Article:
The edition of the Memorandum printed in Jerusalem in June of 1930 (at the Azriel Press and the Hamadpis Liphsitz Press) does not include illustrations. It also has quite a different title page than the one sent out by Adler some weeks earlier. Whereas the former provided only Adler’ name – followed by his three doctoral degrees, the institutions from which they were received, and his various professional affiliations – the latter did not mention his name at all. Rather it provided the names of the four organizations on behalf of whom the (revised) Memorandum was being submitted to the Special Commission of the League of Nations:
    The Rabbinate*
    The Jewish Agency for Palestine
    The Jewish Community of Palestine (Knesseth Israe)
    The Central Agudath Israel of Palestine

    Who was “the Rabbinate?” An asterisk at the bottom of the page explicated these ostensibly simple words: “A united Rabbinical Board, constituted of the Chief Rabbis of Palestine and of the Chief Rabbi of the Agudath Israel in Palestine, and acting with the authority and on behalf of the Comité Rabbinique Permanent pour sauvegarder les Droits Réligieux des Juifs au Lieux Saints presided over by the Chief Rabbi of France, and of the Unions of Rabbis in nearly every country of the world.”
    With all the problems now faced as a consequence of having two Israeli Chief Rabbis and (at least ) three rabbinical opinions regarding women and the Western Wall, it is at least fortunate that the Chief Rabbi of France is no longer in the picture.

Yehuda says:

There is no doubt that the mechitza at the Western Wall is new in practice, but under Ottoman rule, the Jewish community was not allowed to erect any structure in that space, including a mechitza. If you look at any of the old photography of the site, it is plain to see that there is no mechitza. But the man and women are also separate. The men are standing in one group, the women in another. Further, in the old photos, you will be hard pressed to find anyone (male included) wearing tallit or tefillin at the wall, because this was considered a provocation by the Ottoman authorities.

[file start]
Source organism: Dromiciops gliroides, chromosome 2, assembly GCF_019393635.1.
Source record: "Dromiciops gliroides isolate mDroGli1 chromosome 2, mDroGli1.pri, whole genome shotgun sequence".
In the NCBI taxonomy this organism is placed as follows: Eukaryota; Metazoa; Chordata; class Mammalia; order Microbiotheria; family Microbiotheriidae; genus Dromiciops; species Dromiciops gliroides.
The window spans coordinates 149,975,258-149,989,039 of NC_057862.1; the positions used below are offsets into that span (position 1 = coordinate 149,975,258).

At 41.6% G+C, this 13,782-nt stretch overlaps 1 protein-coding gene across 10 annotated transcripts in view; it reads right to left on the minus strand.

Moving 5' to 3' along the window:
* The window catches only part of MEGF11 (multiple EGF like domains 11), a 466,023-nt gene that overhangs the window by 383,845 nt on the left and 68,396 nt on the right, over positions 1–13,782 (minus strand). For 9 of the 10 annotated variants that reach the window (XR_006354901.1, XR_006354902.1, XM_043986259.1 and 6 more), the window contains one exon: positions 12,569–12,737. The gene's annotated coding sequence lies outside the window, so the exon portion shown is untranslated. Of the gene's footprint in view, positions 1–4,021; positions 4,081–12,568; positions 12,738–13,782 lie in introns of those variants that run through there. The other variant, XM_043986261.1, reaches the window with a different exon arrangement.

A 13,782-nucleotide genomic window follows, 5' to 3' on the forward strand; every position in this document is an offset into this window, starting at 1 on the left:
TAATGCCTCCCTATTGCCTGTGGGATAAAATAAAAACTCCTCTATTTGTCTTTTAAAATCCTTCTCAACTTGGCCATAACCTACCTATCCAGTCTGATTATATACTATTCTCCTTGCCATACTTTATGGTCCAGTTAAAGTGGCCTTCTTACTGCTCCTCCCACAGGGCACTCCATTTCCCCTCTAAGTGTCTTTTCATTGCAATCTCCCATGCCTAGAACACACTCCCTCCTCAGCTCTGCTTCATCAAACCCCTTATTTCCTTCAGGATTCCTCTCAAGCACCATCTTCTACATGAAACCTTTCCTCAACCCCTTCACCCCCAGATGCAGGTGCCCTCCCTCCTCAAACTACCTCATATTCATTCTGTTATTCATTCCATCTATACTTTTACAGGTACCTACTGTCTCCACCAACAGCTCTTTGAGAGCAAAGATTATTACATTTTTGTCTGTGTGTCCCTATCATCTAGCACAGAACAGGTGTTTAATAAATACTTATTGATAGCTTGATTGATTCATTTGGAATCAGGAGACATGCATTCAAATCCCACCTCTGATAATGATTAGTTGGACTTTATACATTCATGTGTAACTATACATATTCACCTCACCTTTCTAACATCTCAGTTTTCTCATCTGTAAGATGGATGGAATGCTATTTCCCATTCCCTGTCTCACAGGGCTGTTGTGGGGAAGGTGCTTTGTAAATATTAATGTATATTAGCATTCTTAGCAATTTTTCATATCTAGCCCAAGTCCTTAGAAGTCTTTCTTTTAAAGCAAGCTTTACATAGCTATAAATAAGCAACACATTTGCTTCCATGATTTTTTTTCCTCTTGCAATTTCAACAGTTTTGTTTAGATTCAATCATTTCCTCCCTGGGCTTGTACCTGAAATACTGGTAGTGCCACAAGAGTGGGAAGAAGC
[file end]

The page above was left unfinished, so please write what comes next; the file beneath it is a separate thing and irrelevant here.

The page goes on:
To identify the devout, pious Jews who prayed there in the 19th century (The ‘old yishuv’) with the ‘Women of the Wall’ would probably outrage them. Ask their grandchildren and great grandchildren– they can be recognized by the gold robes and fur hats they wear on the streets of Meah Shearim. Any coincidental similarity that comes accross in old photos (or worse, sparse literary reference) is due to Ottoman oppression, not their political leanings. I would expect the author to research a bit more, or better yet, exercise a little more common sense before haphazardly declaring some sort to pseudo-historical or political continuity.

    Elliott Horowitz says:

    Dear Yehuda
    I have indeed looked at “the old photography” of the site, and there too one may occasionally see men and women at the wall interspersed with no separation whatsoever. See for example Braithwaite’s photograph published in the revised version of Pitman’s Lady Missionaries (ca 1900), a book admittedly not to be found in every Jewish library.
    One book that may be found in many Jewish libraries is Hillel Moshe Gelbstein’s Mishkenot le-Abir Ya’akov, the first volume of which appeared in Jerusalem in 1886, but was republished as recently as 2000.
    Gelbstein, who had arrived in Jerusalem from Bialystok, was upset about the custom of ” men and women standing together, without a mehitza dividing them, during prayer at the Kotel.” He also believed that the Wall should not to be touched without first immersing in a mikveh – which perhaps suggests that the many women described by 19th century travelers as doing so were married, and had purified themselves as part of their marital obligations.
    Glabstein’s book is cited, albeit with the wrong date and an incomplete title, in the Jerusalem edition of Adler’s Memorandum – concerning which see my response to Jonathan Sarna (below)

      Elon says: